Maui News

Debate Over Restoration of Trash Services Heats Up

September 3, 2014, 8:22 AM HST
* Updated September 3, 8:26 AM
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Maui Mayor Alan Arakawa (left) photo by Wendy Osher; and Budget and Finance Committee Chair Mike White (right) courtesy photo.

Maui Mayor Alan Arakawa (left) photo by Wendy Osher; and Budget and Finance Committee Chair Mike White (right) courtesy photo.

By Wendy Osher

The debate over the restoration of landfill hours and trash pickup on holidays heated up during committee deliberations yesterday.

Budget and Finance Committee chair Mike White and Maui Mayor Alan Arakawa, who are both seeking restoration of service, but under different terms, lashed out at each other via press releases at the end of business on Tuesday.

In July, the County of Maui Environmental Management division announced plans to reduce solid waste services in the new fiscal year citing budget constraints.  The service reduction was implemented on August 1, 2014.

Mayor Arakawa announced that his office will be submitting a budget amendment today that seeks funding of positions so that the county can remain in compliance with state and federal regulations.  He said the amendment is needed because under the County Charter, the department is not allowed to spend money which has not yet been approved by the council.

Last week, the Mayor also offered clarification on the holiday schedule in his Ask The Mayor column in an effort to address a question over missed trash and green waste schedules.

Meantime, budget chair White claims the reduction in service was caused by the administration and can easily be fixed without council action.


In a press release statement he claimed the problem was “manufactured” by the administration, and alleged that there was “no rationale” for the reduction in service.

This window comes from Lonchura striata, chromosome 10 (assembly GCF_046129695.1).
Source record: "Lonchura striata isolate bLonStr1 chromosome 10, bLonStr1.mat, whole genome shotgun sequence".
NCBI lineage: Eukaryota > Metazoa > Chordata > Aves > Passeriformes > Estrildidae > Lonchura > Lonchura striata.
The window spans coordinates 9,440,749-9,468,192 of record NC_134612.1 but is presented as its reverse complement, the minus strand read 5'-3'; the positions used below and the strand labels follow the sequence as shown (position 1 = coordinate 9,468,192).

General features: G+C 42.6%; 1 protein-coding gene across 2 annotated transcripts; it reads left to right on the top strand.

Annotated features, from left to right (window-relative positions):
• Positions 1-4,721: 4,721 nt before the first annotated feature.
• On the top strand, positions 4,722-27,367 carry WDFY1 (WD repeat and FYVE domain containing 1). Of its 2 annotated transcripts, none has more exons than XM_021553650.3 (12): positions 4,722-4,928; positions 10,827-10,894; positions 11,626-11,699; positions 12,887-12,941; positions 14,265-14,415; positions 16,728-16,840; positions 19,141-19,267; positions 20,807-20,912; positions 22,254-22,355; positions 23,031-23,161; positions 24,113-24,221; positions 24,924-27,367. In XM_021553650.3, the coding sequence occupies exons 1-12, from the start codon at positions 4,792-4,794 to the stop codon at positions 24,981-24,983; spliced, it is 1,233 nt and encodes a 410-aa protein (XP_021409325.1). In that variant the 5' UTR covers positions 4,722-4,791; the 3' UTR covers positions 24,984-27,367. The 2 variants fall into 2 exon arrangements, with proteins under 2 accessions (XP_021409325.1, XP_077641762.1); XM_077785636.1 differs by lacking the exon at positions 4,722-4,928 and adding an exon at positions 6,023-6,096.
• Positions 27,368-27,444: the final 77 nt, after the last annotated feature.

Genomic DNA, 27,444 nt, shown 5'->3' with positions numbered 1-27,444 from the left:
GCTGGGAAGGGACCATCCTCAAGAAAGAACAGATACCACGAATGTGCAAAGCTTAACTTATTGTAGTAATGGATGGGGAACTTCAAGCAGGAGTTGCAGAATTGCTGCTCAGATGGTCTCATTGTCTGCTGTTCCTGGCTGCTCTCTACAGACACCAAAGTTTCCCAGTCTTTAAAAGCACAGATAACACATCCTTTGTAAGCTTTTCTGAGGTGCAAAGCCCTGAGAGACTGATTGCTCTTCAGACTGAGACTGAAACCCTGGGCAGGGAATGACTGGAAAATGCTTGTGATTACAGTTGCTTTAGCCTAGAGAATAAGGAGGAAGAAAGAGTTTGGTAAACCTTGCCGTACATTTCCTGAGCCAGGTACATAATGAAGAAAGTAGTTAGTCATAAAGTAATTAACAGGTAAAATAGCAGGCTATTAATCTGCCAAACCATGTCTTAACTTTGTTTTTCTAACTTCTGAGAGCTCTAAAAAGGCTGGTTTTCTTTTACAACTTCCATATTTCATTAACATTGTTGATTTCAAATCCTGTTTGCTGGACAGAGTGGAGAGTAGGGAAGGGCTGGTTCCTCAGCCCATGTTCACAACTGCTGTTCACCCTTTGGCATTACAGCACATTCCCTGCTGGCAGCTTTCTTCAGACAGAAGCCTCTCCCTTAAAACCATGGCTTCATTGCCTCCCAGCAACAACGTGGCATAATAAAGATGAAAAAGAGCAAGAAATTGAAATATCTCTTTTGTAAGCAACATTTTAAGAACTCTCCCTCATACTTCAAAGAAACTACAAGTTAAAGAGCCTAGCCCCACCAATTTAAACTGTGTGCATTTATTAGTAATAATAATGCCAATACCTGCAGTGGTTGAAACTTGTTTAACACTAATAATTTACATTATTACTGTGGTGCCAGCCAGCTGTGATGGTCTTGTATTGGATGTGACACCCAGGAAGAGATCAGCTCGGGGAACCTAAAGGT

In his statement, White said, “We are talking about 1% of the budget that is in question, yet the administration is throwing recycling under the bus and putting trash pick-up and landfill operations in a tailspin.”

White continued saying, “without question, the administration has the ability to provide the resources for services that residents deserve and expect.”

Arakawa claims the funds are needed and welcomed an audit that was suggested by two committee members saying, “An audit will show that we have said over and over again that we need to comply with state law, and that not funding necessary positions would result in public services being affected.”  Like White, he also alleged politics were at play saying, “This just shows that certain council members are desperate for a headline in the press during this election year, and are willing to sacrifice public services like trash pick-up to do so.”

Arakawa also said that despite sitting in council for most of the morning, he was not recognized, allowed to speak, or allowed to field questions from other council members during the committee hearing.  The committee did hear from Department of Environmental Management Director Kyle Ginoza during the meeting.


For some residents, residential refuse was missed due to the impacts of Tropical Iselle one week, and the Labor Day holiday on Monday.

***Direct links to statements from White and Arakawa are available at the following direct links:

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